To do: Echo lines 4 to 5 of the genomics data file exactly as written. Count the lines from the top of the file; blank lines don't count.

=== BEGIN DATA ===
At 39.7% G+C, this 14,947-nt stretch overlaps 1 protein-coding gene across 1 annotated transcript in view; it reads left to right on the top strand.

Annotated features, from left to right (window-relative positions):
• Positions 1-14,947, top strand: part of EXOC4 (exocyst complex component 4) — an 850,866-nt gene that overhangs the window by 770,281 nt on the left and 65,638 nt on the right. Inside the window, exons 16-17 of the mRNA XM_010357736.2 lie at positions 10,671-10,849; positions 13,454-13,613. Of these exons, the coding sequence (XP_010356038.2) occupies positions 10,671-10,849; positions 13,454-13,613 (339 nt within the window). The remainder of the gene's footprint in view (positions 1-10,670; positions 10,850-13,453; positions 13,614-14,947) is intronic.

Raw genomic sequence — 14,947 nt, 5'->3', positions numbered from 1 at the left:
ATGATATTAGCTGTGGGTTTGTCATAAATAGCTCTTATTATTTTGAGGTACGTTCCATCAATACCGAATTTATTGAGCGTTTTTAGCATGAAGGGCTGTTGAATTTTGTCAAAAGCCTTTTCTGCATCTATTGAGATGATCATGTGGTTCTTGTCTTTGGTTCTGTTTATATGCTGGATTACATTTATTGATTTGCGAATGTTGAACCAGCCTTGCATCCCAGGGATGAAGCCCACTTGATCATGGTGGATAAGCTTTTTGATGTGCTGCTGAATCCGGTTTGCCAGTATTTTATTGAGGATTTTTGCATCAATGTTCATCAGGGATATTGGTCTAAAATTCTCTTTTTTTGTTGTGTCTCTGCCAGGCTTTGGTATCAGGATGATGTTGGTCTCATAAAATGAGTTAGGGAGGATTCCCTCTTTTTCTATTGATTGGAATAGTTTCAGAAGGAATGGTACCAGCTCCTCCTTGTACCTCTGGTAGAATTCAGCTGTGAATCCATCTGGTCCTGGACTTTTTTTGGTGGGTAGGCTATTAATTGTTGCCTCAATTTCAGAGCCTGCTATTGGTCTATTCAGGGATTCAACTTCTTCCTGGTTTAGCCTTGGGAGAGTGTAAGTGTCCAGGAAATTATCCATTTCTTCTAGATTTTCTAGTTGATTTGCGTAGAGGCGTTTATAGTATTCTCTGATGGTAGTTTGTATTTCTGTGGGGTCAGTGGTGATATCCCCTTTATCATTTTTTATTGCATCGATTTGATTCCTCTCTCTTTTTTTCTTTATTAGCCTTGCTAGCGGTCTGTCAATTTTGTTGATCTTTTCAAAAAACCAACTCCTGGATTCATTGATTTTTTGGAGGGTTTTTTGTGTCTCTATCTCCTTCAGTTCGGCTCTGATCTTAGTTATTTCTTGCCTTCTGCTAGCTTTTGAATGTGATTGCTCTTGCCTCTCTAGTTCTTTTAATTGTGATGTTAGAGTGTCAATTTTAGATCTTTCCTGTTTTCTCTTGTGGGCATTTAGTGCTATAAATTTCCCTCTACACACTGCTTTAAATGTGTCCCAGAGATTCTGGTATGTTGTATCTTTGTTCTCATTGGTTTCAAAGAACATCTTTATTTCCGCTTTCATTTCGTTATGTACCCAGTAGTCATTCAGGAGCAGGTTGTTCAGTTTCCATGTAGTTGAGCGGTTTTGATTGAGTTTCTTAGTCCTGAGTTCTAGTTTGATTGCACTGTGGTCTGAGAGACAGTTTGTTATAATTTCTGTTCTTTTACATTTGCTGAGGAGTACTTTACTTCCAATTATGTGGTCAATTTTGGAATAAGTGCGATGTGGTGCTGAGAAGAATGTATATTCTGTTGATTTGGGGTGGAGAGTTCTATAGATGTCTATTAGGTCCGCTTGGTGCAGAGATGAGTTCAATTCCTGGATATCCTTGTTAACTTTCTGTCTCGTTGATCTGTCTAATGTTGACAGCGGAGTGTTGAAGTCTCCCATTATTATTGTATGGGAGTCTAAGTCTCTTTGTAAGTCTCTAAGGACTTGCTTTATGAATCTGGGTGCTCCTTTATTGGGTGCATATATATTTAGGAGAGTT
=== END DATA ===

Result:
Raw genomic sequence — 14,947 nt, 5'->3', positions numbered from 1 at the left:
ATGATATTAGCTGTGGGTTTGTCATAAATAGCTCTTATTATTTTGAGGTACGTTCCATCAATACCGAATTTATTGAGCGTTTTTAGCATGAAGGGCTGTTGAATTTTGTCAAAAGCCTTTTCTGCATCTATTGAGATGATCATGTGGTTCTTGTCTTTGGTTCTGTTTATATGCTGGATTACATTTATTGATTTGCGAATGTTGAACCAGCCTTGCATCCCAGGGATGAAGCCCACTTGATCATGGTGGATAAGCTTTTTGATGTGCTGCTGAATCCGGTTTGCCAGTATTTTATTGAGGATTTTTGCATCAATGTTCATCAGGGATATTGGTCTAAAATTCTCTTTTTTTGTTGTGTCTCTGCCAGGCTTTGGTATCAGGATGATGTTGGTCTCATAAAATGAGTTAGGGAGGATTCCCTCTTTTTCTATTGATTGGAATAGTTTCAGAAGGAATGGTACCAGCTCCTCCTTGTACCTCTGGTAGAATTCAGCTGTGAATCCATCTGGTCCTGGACTTTTTTTGGTGGGTAGGCTATTAATTGTTGCCTCAATTTCAGAGCCTGCTATTGGTCTATTCAGGGATTCAACTTCTTCCTGGTTTAGCCTTGGGAGAGTGTAAGTGTCCAGGAAATTATCCATTTCTTCTAGATTTTCTAGTTGATTTGCGTAGAGGCGTTTATAGTATTCTCTGATGGTAGTTTGTATTTCTGTGGGGTCAGTGGTGATATCCCCTTTATCATTTTTTATTGCATCGATTTGATTCCTCTCTCTTTTTTTCTTTATTAGCCTTGCTAGCGGTCTGTCAATTTTGTTGATCTTTTCAAAAAACCAACTCCTGGATTCATTGATTTTTTGGAGGGTTTTTTGTGTCTCTATCTCCTTCAGTTCGGCTCTGATCTTAGTTATTTCTTGCCTTCTGCTAGCTTTTGAATGTGATTGCTCTTGCCTCTCTAGTTCTTTTAATTGTGATGTTAGAGTGTCAATTTTAGATCTTTCCTGTTTTCTCTTGTGGGCATTTAGTGCTATAAATTTCCCTCTACACACTGCTTTAAATGTGTCCCAGAGATTCTGGTATGTTGTATCTTTGTTCTCATTGGTTTCAAAGAACATCTTTATTTCCGCTTTCATTTCGTTATGTACCCAGTAGTCATTCAGGAGCAGGTTGTTCAGTTTCCATGTAGTTGAGCGGTTTTGATTGAGTTTCTTAGTCCTGAGTTCTAGTTTGATTGCACTGTGGTCTGAGAGACAGTTTGTTATAATTTCTGTTCTTTTACATTTGCTGAGGAGTACTTTACTTCCAATTATGTGGTCAATTTTGGAATAAGTGCGATGTGGTGCTGAGAAGAATGTATATTCTGTTGATTTGGGGTGGAGAGTTCTATAGATGTCTATTAGGTCCGCTTGGTGCAGAGATGAGTTCAATTCCTGGATATCCTTGTTAACTTTCTGTCTCGTTGATCTGTCTAATGTTGACAGCGGAGTGTTGAAGTCTCCCATTATTATTGTATGGGAGTCTAAGTCTCTTTGTAAGTCTCTAAGGACTTGCTTTATGAATCTGGGTGCTCCTTTATTGGGTGCATATATATTTAGGAGAGTT